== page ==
5 Ways to Improve Employee Morale in the Workplace on a Budget
Employee happiness is one of the ingredients that ultimately leads to long-term business success, so as a business owner or manager you should always be on the lookout for warning signs of poor employee morale or methods to increase it. Better employee morale has been linked to more productivity, less employee turnover and higher profits. This guide will go over five ways that you can improve employee morale while staying within budget.
1. Give Employees More Control Over Their Schedules
This is a change that may seem like a bad idea on the surface, but it is becoming more and more common in modern businesses and has worked out for many. Not only does it increase employee morale, but it also saves costs and even increases productivity, so it benefits your budget and your employees. At the end of the day, your employees are adults and are likely to appreciate being treated as such.
There are several options for how to implement this. Perhaps one of the most common and popular is allowing, or even requiring, employees to work remotely at least once a week, if not more. With advancements in technology, most occupations can easily do their work remotely, where you have access to e-mail, office suite programs and video chat programs for conference calls or collaboration. One of the major benefits of this is obvious – with employees working from home even one day of the week, that means your office is unoccupied, saving heating/AC and electricity costs. Employees will also appreciate being able to spend more time with their families and ditching the commute. Another option is to allow employees more control over their off hours and vacation time, so long as they are doing a good job and remain productive on the clock. This demonstrates to your employees that you trust them and will thus raise their morale. It also prevents them from needing to spend time in the office during traditional work hours when there isn’t much work for them to do.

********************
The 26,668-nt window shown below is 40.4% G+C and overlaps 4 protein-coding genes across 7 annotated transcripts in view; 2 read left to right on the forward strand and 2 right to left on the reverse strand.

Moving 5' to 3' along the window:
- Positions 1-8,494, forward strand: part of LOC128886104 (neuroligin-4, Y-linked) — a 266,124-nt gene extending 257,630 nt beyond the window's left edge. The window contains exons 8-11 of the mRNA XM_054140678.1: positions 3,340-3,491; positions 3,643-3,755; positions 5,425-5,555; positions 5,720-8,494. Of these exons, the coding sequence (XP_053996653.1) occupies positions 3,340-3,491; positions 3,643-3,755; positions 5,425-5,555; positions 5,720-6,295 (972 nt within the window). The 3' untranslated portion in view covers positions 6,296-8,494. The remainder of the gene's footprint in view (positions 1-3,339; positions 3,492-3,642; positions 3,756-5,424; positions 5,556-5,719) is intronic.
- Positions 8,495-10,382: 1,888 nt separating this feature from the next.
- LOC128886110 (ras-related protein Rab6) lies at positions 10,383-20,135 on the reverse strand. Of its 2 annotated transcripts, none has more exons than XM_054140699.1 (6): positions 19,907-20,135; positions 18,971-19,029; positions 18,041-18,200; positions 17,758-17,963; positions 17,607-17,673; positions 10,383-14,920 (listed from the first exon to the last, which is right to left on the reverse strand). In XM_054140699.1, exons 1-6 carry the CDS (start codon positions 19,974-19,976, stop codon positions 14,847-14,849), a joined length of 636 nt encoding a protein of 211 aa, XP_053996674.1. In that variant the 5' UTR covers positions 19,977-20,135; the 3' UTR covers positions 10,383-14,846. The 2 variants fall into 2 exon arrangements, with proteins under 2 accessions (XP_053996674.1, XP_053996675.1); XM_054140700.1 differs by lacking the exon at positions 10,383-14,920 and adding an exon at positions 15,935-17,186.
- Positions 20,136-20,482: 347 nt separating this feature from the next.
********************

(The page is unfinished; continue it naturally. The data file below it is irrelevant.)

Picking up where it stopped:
This is not a decision or change to be made at your company lightly. As with all major policy changes, it should be carefully written and planned out, and discussed with both employees and management before being implemented. Do a careful analysis of cost, though in most cases these changes are likely to save your company money.
2. Volunteer As A Group
Donating money or supplies to local causes gives your business some good publicity and advertising, but you can take this a step further and get your team actively involved in a volunteer activity. Gather ideas from your employees about what they might want to do and what causes they might want to support. Organizing a charitable event or volunteering at one is a low-cost option that gets employees feeling as though they are involved with a team that cares and is looking to do something good in the world, and the outing can serve as a bonding exercise for your staff that will carry over into their everyday work.
3. Recognize Accomplishments